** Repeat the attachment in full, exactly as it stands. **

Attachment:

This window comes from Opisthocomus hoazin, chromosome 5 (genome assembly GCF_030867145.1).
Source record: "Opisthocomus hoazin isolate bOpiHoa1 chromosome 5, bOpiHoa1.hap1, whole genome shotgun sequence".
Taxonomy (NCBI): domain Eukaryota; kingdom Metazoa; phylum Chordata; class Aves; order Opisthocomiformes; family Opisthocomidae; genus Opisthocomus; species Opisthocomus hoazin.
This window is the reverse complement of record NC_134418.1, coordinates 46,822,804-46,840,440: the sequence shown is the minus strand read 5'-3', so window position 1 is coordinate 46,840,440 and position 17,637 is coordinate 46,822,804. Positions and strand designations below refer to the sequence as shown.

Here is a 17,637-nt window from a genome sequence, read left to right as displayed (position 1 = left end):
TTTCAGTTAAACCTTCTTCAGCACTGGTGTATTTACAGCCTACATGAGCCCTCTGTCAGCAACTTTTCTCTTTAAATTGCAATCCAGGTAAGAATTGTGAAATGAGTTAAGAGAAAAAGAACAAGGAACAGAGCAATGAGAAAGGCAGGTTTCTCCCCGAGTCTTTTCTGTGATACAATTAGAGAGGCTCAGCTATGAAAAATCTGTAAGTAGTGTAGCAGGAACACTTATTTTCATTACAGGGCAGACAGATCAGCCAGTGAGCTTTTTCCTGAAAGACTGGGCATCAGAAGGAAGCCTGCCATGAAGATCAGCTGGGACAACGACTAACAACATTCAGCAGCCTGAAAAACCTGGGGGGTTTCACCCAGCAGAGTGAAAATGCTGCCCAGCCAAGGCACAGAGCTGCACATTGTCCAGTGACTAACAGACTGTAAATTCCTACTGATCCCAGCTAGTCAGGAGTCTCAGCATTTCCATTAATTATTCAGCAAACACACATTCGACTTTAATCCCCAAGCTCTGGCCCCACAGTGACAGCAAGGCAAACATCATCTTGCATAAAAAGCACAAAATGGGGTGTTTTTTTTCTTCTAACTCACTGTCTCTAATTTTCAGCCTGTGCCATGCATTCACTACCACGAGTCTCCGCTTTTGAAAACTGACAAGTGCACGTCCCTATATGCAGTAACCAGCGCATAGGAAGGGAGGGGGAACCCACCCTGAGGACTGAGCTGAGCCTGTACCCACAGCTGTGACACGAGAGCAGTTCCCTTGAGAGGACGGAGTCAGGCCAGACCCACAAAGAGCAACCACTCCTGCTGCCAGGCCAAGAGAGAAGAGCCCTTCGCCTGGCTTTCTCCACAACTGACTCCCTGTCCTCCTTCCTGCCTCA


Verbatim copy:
This window comes from Opisthocomus hoazin, chromosome 5 (genome assembly GCF_030867145.1).
Source record: "Opisthocomus hoazin isolate bOpiHoa1 chromosome 5, bOpiHoa1.hap1, whole genome shotgun sequence".
Taxonomy (NCBI): domain Eukaryota; kingdom Metazoa; phylum Chordata; class Aves; order Opisthocomiformes; family Opisthocomidae; genus Opisthocomus; species Opisthocomus hoazin.
This window is the reverse complement of record NC_134418.1, coordinates 46,822,804-46,840,440: the sequence shown is the minus strand read 5'-3', so window position 1 is coordinate 46,840,440 and position 17,637 is coordinate 46,822,804. Positions and strand designations below refer to the sequence as shown.

Here is a 17,637-nt window from a genome sequence, read left to right as displayed (position 1 = left end):
TTTCAGTTAAACCTTCTTCAGCACTGGTGTATTTACAGCCTACATGAGCCCTCTGTCAGCAACTTTTCTCTTTAAATTGCAATCCAGGTAAGAATTGTGAAATGAGTTAAGAGAAAAAGAACAAGGAACAGAGCAATGAGAAAGGCAGGTTTCTCCCCGAGTCTTTTCTGTGATACAATTAGAGAGGCTCAGCTATGAAAAATCTGTAAGTAGTGTAGCAGGAACACTTATTTTCATTACAGGGCAGACAGATCAGCCAGTGAGCTTTTTCCTGAAAGACTGGGCATCAGAAGGAAGCCTGCCATGAAGATCAGCTGGGACAACGACTAACAACATTCAGCAGCCTGAAAAACCTGGGGGGTTTCACCCAGCAGAGTGAAAATGCTGCCCAGCCAAGGCACAGAGCTGCACATTGTCCAGTGACTAACAGACTGTAAATTCCTACTGATCCCAGCTAGTCAGGAGTCTCAGCATTTCCATTAATTATTCAGCAAACACACATTCGACTTTAATCCCCAAGCTCTGGCCCCACAGTGACAGCAAGGCAAACATCATCTTGCATAAAAAGCACAAAATGGGGTGTTTTTTTTCTTCTAACTCACTGTCTCTAATTTTCAGCCTGTGCCATGCATTCACTACCACGAGTCTCCGCTTTTGAAAACTGACAAGTGCACGTCCCTATATGCAGTAACCAGCGCATAGGAAGGGAGGGGGAACCCACCCTGAGGACTGAGCTGAGCCTGTACCCACAGCTGTGACACGAGAGCAGTTCCCTTGAGAGGACGGAGTCAGGCCAGACCCACAAAGAGCAACCACTCCTGCTGCCAGGCCAAGAGAGAAGAGCCCTTCGCCTGGCTTTCTCCACAACTGACTCCCTGTCCTCCTTCCTGCCTCA